June 19, 2016
For John McEnroe, it must have felt like 1984 all over again. Just when he probably thought victory was within his grasp, that daunting Ivan Lendl willpower came into play and poor old Superbrat ended up the loser.
Nowadays they are just coaches, using brainpower to slug it out – unlike during that extraordinary final at Roland Garros all those years ago.
That was when McEnroe saw a two-set lead disintegrate under Lendl’s stubborn firepower. Andy Murray’s current coach won in five back then in Paris, an epic turn-around, never to be forgotten.
At Queen’s club on Sunday, McEnroe’s player, Milos Raonic was a set ahead, having taken the tie-break 7-5. He also led 3-0 in the second, he hadn’t been broken all week, and he needed just three more games for a famous victory.
But the Canadian couldn’t maintain his momentum and Murray’s comeback, which took shape in front of a determimined-looking Lendl, was complete when he claimed an historic fifth Queen’s title 6-7, 6-4, 6-3. For some, McEnroe included, there must have been a sense of deja vu.
A delighted Murray said later: ‘It was great. Obviously coming out here to win for a fifth time, I was really motivated.’
Looking over at a slightly deflated McEnroe, whose own Queen’s titles total had been eclipsed, Murray quipped: ‘Any time you can do something just a little bit better than him, it’s an amazing feeling.’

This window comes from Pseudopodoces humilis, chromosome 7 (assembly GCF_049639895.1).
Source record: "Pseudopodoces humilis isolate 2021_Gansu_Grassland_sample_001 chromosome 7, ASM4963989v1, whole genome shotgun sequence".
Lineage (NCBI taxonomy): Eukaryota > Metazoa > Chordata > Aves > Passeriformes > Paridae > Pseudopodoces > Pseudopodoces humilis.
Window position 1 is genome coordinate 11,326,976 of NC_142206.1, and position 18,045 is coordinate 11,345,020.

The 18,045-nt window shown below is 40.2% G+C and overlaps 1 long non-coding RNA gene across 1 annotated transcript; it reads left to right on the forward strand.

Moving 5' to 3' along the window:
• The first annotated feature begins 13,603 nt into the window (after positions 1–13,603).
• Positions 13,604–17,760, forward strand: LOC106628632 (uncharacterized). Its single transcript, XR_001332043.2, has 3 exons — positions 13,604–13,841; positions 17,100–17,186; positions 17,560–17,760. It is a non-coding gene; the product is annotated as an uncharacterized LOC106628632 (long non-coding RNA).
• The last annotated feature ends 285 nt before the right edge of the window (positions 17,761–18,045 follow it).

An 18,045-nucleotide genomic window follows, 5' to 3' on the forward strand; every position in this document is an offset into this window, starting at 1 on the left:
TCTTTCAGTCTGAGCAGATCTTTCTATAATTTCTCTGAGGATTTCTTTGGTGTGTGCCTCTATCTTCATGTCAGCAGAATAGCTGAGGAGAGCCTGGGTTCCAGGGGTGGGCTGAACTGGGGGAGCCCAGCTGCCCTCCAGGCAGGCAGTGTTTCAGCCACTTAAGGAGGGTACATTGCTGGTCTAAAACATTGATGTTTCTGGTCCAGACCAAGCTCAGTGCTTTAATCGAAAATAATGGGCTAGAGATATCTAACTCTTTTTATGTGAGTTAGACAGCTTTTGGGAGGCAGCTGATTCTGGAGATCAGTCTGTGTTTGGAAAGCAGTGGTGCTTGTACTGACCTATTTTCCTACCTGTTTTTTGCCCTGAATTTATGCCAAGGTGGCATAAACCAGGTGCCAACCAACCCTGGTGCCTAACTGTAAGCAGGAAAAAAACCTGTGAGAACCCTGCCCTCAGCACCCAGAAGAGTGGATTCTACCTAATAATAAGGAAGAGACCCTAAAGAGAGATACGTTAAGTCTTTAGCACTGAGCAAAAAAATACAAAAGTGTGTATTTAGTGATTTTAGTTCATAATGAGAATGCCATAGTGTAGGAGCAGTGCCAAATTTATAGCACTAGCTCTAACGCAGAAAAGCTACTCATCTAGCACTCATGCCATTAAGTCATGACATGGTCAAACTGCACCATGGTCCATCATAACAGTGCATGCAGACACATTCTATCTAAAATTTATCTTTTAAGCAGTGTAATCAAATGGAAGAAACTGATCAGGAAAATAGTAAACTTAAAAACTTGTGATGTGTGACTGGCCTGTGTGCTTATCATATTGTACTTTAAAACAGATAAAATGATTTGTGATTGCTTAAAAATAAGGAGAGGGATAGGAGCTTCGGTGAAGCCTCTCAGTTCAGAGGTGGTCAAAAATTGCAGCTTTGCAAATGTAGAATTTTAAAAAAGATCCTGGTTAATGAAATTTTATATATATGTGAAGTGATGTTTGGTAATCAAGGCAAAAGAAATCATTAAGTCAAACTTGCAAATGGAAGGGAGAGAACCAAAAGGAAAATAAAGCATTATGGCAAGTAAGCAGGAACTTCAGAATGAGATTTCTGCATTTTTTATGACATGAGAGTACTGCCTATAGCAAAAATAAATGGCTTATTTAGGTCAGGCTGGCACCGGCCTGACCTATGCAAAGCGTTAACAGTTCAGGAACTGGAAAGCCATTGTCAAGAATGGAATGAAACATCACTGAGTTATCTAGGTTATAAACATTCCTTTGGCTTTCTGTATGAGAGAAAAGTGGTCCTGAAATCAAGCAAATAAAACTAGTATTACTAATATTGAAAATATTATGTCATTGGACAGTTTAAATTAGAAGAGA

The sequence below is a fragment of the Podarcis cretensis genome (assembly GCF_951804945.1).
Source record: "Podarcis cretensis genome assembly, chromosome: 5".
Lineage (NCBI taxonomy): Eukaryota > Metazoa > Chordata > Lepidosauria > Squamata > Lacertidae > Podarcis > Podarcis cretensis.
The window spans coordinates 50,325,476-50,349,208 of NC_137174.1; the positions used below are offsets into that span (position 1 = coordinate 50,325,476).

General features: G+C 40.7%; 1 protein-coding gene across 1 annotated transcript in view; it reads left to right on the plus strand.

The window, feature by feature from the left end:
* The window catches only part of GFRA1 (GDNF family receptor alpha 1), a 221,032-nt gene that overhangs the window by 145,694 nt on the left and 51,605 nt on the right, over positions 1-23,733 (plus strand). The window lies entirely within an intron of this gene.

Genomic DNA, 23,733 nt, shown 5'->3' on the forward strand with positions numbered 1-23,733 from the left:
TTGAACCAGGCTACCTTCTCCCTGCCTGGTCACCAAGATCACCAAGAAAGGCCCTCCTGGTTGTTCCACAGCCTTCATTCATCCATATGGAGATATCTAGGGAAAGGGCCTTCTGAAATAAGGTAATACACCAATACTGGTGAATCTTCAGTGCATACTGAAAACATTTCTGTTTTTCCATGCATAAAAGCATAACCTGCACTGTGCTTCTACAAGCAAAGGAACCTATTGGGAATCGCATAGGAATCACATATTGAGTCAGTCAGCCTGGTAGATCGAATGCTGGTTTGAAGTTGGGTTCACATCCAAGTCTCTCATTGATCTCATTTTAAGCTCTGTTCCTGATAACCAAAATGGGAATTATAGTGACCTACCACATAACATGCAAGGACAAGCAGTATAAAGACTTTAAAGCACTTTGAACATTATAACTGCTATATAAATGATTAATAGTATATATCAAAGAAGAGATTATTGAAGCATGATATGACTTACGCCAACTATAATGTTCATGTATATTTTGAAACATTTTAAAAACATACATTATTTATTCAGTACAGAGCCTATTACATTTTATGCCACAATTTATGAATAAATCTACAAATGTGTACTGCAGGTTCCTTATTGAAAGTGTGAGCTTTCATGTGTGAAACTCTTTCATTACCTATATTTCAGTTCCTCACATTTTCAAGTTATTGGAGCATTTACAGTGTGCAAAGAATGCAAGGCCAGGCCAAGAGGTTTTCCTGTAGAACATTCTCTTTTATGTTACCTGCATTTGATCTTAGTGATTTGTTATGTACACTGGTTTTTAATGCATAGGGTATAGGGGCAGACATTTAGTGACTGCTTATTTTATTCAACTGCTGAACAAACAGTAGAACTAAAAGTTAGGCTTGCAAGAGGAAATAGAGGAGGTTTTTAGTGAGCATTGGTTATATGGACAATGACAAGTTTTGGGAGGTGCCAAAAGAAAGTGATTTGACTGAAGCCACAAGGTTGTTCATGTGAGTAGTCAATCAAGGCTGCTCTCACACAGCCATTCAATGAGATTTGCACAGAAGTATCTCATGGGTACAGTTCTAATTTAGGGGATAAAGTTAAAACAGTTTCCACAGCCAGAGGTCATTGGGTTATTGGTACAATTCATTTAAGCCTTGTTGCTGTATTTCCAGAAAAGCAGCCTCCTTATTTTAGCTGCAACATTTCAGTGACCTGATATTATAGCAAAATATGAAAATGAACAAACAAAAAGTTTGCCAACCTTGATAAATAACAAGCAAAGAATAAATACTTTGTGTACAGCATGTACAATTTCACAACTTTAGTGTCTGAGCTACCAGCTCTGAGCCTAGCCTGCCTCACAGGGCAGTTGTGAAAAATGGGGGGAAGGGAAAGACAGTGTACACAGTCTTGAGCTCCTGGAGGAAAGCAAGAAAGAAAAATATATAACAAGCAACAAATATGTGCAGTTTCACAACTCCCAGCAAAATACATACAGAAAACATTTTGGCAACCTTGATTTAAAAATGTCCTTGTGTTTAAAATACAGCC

Not that Lendl had stayed to rub salt into McEnroe’s wounds too. ‘It was nice of him to stick around for the trophy presentation,’ joked Murray slightly sarcastically.
Raonic, with great sportsmanship and sensitivity, made new British friends when he said: ‘Congratulations to Andy for winning this tournament for a fifth time – although I’m sure it’s not nearly as special as your first Father’s Day.’
Murray admitted there was an element of luck behind his victory. ‘I guessed on a few serves to get one of the breaks back and after that I gained confidence.’
But then again there was also the Lendl Effect, giving Andy a boost just when he needed it. And for the time being at least, McEnroe simply couldn’t match the impact his old rival had.
Lendl still has plenty of work to do, of course, as the show moves on to the greatest venue of them all, Wimbledon.
It’s all very well Murray winning the hard way against everyone except Djokovic. But the hard way leads to a gradual draining of energy resources, as we saw at the French Open.
And these slow Murray starts to matches, if they continue, will make Novak’s task easier, should he meet Andy again in the Wimbledon 2016 final. So Murray needs to get more ruthless – and quickly.
Over to you Ivan. As for McEnroe, he’ll have watched carefully as events unfolded at Queen’s, and is likely to spend the next few days coming up with a new masterplan for Raonic. After all, Superbrat never did like losing.
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